It is 19.40 on a dark, wet and windy September night. We have been on the road north from Kiev for the last two hours, with only a vast panoply of stars for illumination. But we are approaching the border area and it has begun to rain heavily. We are crossing into Belarus from the Ukrainian side by car and a line of long, low buildings has just appeared out of the blackness on the treeline. Tatyana confi rms they are the administration and living quarters of the border guards. Beyond them lies deep, impenetrable darkness, with mile upon mile of forest. I am immediately reminded of a black-and-white spy drama from the 1960s. The rain beats down on the roof of the car as the gloom intensifi es. ‘Sometimes,’ says Tatyana with a deep sigh, ‘people wait here for three days. The queues can be very long.’
Little by little, we inch towards the fi rst obstacle: Ukrainian emigration. Shadowy figures drift in and out of the darkness. We reach the head of the queue and an official in uniform peers through the car window at our passports. Then we move painfully slowly to the next checkpoint, a large, purpose-built, multi-storey monument to officialdom. As we wait, I ask Tatyana about security along the length of the border. ‘It’s a big stretch to police,’ I say. ‘How is it patrolled?’ She and Yura exchange views in Russian, before agreeing that most of the roads are impassable, save for the offi cial crossing points, other than on foot. And right now, the other official crossings are closed, so that this is the only means of access by road between Ukraine and Belarus.
Plain-clothes officials mingle with uniformed soldiers and militia, all under blazing arc lights. We reach the front of the queue, where two soldiers (one sporting a very large peaked hat) sit impassively at a small table, surrounded by pens, paper, ancient computer hardware and a scanning device. Out jumps Yura to hand over sheaves of passports and stamped paperwork. Another huge hat joins the first at the flimsy table. One of them scrutinises every single page of our passports and scans in the photographs, before purposefully (but with one fi nger) pressing keys on his keyboard, occasionally glancing up at his screen as he types. We notice with some amusement that his table, the extent of his domain, is only partly protected from the elements by the overhead canopy, so that the many wires coming out of the back of his kit are now being liberally rained upon. As we pass by, he stares wistfully at us from under his enormous peaked hat, perhaps longing to be a passenger in a car that takes him away somewhere, anywhere.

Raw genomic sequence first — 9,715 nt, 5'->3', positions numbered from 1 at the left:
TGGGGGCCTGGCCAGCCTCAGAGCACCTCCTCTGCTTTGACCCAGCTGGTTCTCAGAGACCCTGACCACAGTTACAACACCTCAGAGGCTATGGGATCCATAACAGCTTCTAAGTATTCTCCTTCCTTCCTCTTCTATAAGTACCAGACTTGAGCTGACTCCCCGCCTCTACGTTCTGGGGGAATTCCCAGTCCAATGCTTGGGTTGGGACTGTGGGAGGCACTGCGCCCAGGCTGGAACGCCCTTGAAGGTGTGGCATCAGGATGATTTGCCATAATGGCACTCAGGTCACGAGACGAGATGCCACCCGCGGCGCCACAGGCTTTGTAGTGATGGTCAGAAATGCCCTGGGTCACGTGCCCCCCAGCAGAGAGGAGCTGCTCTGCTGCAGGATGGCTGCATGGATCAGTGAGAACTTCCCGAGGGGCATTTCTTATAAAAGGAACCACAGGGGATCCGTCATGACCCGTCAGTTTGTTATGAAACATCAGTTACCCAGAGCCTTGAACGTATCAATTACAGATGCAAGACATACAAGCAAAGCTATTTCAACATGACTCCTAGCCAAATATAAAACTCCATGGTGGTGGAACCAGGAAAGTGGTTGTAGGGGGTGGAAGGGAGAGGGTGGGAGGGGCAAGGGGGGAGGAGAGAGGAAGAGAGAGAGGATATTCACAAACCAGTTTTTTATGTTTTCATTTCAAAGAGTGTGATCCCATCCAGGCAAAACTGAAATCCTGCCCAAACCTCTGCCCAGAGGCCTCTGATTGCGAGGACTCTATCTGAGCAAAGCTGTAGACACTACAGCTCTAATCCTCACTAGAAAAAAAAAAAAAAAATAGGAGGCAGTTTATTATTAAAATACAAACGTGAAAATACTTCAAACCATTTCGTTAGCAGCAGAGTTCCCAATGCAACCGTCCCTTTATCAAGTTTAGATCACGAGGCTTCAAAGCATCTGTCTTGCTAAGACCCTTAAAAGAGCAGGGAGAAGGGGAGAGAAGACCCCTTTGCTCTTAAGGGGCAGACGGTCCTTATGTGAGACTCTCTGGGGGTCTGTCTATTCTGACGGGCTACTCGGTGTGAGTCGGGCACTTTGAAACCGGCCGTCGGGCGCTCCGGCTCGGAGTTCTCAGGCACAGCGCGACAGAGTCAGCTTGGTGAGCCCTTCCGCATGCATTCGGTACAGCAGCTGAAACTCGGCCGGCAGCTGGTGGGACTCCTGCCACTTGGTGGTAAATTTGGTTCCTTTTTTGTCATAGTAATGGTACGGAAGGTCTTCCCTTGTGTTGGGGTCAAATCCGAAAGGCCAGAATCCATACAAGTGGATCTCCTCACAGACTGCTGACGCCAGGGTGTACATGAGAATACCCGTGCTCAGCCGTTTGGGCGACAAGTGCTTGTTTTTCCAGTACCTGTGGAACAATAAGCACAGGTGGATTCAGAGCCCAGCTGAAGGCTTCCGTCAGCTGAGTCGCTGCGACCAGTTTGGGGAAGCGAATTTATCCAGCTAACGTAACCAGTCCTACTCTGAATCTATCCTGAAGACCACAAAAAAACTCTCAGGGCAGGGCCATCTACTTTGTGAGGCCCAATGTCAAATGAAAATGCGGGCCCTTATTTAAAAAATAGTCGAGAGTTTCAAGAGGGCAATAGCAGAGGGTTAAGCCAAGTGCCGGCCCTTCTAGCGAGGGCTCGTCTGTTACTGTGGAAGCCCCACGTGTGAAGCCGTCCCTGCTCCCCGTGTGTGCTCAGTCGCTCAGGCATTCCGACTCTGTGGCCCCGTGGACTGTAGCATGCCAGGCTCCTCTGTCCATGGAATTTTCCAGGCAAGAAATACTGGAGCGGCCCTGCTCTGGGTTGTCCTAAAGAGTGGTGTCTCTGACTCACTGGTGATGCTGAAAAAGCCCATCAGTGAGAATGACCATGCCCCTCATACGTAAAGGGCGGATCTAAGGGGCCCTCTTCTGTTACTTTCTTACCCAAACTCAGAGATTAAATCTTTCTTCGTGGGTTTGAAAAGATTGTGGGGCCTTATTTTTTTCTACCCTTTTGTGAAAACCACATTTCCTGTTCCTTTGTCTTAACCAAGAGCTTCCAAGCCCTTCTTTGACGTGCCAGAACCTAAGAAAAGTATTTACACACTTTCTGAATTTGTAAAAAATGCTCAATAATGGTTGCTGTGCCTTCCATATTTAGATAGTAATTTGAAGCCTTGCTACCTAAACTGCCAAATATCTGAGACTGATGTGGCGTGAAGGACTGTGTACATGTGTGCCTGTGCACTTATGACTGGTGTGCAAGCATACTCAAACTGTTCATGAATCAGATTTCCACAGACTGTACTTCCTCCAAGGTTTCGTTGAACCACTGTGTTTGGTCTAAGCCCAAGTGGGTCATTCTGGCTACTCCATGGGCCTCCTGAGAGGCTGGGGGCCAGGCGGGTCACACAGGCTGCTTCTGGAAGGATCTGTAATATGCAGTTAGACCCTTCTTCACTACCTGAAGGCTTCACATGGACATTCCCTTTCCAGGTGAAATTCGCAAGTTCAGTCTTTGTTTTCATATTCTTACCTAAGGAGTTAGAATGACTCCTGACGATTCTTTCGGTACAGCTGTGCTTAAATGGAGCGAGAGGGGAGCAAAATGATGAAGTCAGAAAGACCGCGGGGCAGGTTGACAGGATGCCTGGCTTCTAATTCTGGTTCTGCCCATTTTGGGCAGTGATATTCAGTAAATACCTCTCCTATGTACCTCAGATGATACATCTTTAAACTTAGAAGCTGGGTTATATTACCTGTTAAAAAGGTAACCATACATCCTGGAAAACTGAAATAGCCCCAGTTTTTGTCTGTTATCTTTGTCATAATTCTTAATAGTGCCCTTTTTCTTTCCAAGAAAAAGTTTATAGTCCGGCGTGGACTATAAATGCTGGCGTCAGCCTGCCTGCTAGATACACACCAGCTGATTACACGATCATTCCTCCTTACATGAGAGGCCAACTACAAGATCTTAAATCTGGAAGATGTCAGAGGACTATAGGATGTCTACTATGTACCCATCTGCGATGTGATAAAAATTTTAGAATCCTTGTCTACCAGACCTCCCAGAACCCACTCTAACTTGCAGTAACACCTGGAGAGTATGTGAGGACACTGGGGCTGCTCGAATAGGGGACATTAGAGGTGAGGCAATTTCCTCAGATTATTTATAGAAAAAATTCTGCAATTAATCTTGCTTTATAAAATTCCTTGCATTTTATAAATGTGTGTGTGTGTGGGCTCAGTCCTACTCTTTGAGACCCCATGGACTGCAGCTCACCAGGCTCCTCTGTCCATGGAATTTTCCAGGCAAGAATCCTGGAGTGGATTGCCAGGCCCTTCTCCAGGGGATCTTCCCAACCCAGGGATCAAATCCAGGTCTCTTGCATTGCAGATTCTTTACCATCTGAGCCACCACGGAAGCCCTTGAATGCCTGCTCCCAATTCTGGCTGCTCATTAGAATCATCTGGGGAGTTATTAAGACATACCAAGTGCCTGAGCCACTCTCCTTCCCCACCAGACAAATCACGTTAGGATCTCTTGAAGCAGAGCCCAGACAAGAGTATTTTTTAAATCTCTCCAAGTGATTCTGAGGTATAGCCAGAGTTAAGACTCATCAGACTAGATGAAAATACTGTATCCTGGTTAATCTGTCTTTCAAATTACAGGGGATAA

And so into no man’s land. No lights, just darkness stretching into the night. Unexpectedly, ghostly figures emerge from the gloom. All are women, pushing bicycles with one hand, sporting umbrellas in the other and peering through every car window as they pass by, off ering coff ee and food from their panniers. One by one, engines are switched off and lights extinguished. After 20 minutes, all is dark and silent. The rain stops as suddenly as it began, and overhead the vista is once more a stunning display of stars. I fall in and out of fitful sleep. ‘We should be through… in the next 24 hours,’ offers Tatyana and it is not easy to spot if this is irony or a cheap shot at humour. As I ponder this, the driver of the lorry next to us in the parallel queue fi ddles irritably with the aerial of his ten-inch portable television, as the screen changes from images of lurid colour to grainy black and white. Every ten minutes or so, we start to inch forward, just one car’s length at a time. Now more shadowy figures criss-cross the lines of traffic, sometime standing in small groups, their faces eerily lit by a combination of cigarette ends and vehicle tail lights.